Giants are vermin, like rats or pigeons, only big, of course. Nine to twenty feet tall, and they come in all flavors…

Even worse, though…the worst of all, are Titans. These are the big guys. Like Greek myth stuff. Hearts of blackest opal. A laugh that can boil your blood in your body. Evey that make the sun go out.

Imagine that…something so horrible, the sun will not shine upon it.

Barbara Thorson, Issue #2

This was a book on my radar for a while, since I started working at a comic store in 2008. I told myself, “Some day, I’ll get around to it.”

Now I’m kicking myself for not getting to it sooner.

Barbara Thorson is a 5th grade girl perhaps a little too obsessed with Dungeons & Dragons and fantasy. While the rest of the world looks at her like she’s a freak, Barbara knows a secret: Giants are real. And her job? She kills giants. However, as new-girl-at-school Sophia gets to know her new kind-of-friend, she discovers maybe Barbara isn’t being as honest as she admits. Giants aren’t real…right? And why won’t Barbara go upstairs in her house?

First off, overall, I loved this book. I have one minor nitpick, which I’ll discuss in a second, but the idea of using fantasy elements to explore human drama is something I’ve always loved when it’s done right. (see Bridge to Terabithia the book as a good example and Bridge to Terabithia the movie as a bad example.) Kelly’s writing is spot on and heartfelt while Nimura’s art is chaotic when it needs to be and soft, quiet when it needs to be…most of the time.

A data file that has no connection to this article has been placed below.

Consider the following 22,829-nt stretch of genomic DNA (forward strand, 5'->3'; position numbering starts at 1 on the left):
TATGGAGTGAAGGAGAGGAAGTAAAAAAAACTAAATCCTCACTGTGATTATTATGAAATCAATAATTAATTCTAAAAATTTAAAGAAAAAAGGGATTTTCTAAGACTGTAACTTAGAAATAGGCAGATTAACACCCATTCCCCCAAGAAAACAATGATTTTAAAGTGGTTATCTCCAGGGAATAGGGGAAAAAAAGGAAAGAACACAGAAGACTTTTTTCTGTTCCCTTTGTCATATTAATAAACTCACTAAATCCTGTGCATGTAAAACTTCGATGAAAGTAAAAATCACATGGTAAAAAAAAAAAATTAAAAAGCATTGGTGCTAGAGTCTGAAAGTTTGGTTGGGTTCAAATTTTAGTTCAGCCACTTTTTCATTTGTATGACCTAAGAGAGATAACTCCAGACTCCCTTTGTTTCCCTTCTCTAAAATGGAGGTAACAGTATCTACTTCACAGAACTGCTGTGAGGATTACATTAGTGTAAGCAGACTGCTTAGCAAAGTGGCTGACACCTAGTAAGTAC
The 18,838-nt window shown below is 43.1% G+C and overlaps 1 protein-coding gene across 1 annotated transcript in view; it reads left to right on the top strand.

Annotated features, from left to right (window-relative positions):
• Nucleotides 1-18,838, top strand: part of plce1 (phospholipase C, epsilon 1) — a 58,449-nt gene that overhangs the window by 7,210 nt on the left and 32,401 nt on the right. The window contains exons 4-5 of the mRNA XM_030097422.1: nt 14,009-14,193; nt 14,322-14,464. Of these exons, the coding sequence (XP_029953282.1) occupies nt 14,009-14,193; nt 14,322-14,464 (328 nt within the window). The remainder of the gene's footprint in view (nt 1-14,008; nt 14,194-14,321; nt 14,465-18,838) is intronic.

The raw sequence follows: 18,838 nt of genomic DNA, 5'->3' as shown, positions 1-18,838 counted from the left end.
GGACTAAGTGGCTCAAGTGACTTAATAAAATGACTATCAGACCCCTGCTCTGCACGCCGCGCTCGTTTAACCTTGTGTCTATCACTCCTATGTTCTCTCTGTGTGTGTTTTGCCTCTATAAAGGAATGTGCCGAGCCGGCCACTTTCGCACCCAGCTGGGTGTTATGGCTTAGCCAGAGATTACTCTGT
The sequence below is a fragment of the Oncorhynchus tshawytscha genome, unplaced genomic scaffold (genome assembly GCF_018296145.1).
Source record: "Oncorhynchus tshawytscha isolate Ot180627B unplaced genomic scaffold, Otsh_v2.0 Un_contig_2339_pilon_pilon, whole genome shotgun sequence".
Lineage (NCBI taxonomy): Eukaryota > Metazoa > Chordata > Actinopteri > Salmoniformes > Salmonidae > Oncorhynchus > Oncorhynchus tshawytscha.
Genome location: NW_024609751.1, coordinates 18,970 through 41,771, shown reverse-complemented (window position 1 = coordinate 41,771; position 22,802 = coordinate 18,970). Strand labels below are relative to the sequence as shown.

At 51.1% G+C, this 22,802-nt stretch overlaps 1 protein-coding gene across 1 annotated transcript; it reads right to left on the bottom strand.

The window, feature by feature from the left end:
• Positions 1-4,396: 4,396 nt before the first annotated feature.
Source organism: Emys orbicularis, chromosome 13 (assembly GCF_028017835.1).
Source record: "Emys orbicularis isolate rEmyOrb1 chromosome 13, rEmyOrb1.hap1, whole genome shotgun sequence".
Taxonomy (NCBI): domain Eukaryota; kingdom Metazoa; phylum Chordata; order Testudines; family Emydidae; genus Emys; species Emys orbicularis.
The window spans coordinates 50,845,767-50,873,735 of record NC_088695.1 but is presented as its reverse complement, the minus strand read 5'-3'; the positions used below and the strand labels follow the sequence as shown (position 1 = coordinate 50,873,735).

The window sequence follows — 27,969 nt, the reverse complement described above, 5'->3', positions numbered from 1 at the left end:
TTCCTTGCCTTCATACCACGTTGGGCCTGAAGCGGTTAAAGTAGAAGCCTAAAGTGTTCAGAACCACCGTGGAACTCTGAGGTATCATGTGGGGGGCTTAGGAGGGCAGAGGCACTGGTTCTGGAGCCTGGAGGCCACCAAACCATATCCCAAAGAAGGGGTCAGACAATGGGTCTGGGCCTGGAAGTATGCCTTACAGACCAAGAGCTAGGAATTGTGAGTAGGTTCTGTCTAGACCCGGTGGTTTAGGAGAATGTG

Yeah, while I loved Kelly’s Spider-Man stuff (my first exposure to his work) and Nimura is excellent at the fight sequences being absolutely brutal, there are moments when there’s perhaps a little too much happening on a page. Characters in the background will speak off-handed, as if someone else is there, and the art isn’t always clear at making that understandable. I get wanting things to feel like the real world but this book’s strongest points are when they zero in on the conversations between Barbara and Ms. Molle or Barbara and Sophia. The D&D session in the first issue is a good example of this not working, while any of the conversations between Barbara and Ms. Molle are wonderful examples of Kelly and Nimura clicking.

Are giants real? Well, the storytellers kind of leave it up to you, I think. Normally this bugs me, but when you finally learn why Barbara is the way she is, it doesn’t really matter. This book takes something raw, real, emotional, and breaks it down in the realm of fantasy. How do you handle absolute heartbreak when your mind simply cannot fathom what it’s about to lose?

You kill a giant.


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